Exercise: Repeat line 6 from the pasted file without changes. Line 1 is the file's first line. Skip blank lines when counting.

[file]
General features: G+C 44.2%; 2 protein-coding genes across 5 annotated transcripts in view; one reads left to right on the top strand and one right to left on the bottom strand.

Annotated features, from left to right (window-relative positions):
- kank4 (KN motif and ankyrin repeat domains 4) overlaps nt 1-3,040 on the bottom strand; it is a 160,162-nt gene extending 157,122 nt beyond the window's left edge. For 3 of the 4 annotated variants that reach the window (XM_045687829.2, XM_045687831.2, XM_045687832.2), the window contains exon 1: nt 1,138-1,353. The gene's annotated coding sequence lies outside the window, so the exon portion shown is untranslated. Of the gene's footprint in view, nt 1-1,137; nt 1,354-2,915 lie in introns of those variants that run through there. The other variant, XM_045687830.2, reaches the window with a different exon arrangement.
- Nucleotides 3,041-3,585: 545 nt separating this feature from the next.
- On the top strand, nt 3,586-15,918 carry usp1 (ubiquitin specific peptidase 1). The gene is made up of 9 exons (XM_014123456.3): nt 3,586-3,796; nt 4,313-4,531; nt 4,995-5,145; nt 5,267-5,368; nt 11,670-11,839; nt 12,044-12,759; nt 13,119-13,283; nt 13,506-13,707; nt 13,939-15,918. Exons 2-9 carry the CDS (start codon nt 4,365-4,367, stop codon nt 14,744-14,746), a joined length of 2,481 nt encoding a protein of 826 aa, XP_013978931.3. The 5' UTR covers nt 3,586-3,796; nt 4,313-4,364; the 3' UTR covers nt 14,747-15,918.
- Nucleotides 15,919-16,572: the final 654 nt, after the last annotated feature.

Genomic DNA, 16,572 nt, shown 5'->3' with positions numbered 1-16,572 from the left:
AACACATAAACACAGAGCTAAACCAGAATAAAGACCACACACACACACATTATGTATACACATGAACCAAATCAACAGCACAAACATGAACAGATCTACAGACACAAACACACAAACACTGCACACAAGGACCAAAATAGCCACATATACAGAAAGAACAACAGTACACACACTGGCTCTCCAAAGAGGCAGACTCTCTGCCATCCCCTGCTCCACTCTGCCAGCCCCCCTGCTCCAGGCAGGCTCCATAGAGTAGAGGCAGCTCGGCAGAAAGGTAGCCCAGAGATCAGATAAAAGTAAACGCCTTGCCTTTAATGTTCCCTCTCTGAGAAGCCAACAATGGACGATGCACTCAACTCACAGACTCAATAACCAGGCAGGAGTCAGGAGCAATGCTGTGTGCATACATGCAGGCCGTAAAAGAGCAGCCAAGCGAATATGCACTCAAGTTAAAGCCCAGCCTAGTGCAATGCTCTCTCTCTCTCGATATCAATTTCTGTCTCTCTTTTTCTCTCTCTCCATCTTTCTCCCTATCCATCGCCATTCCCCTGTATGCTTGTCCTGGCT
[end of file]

- Nucleotides 15,919-16,572: the final 654 nt, after the last annotated feature.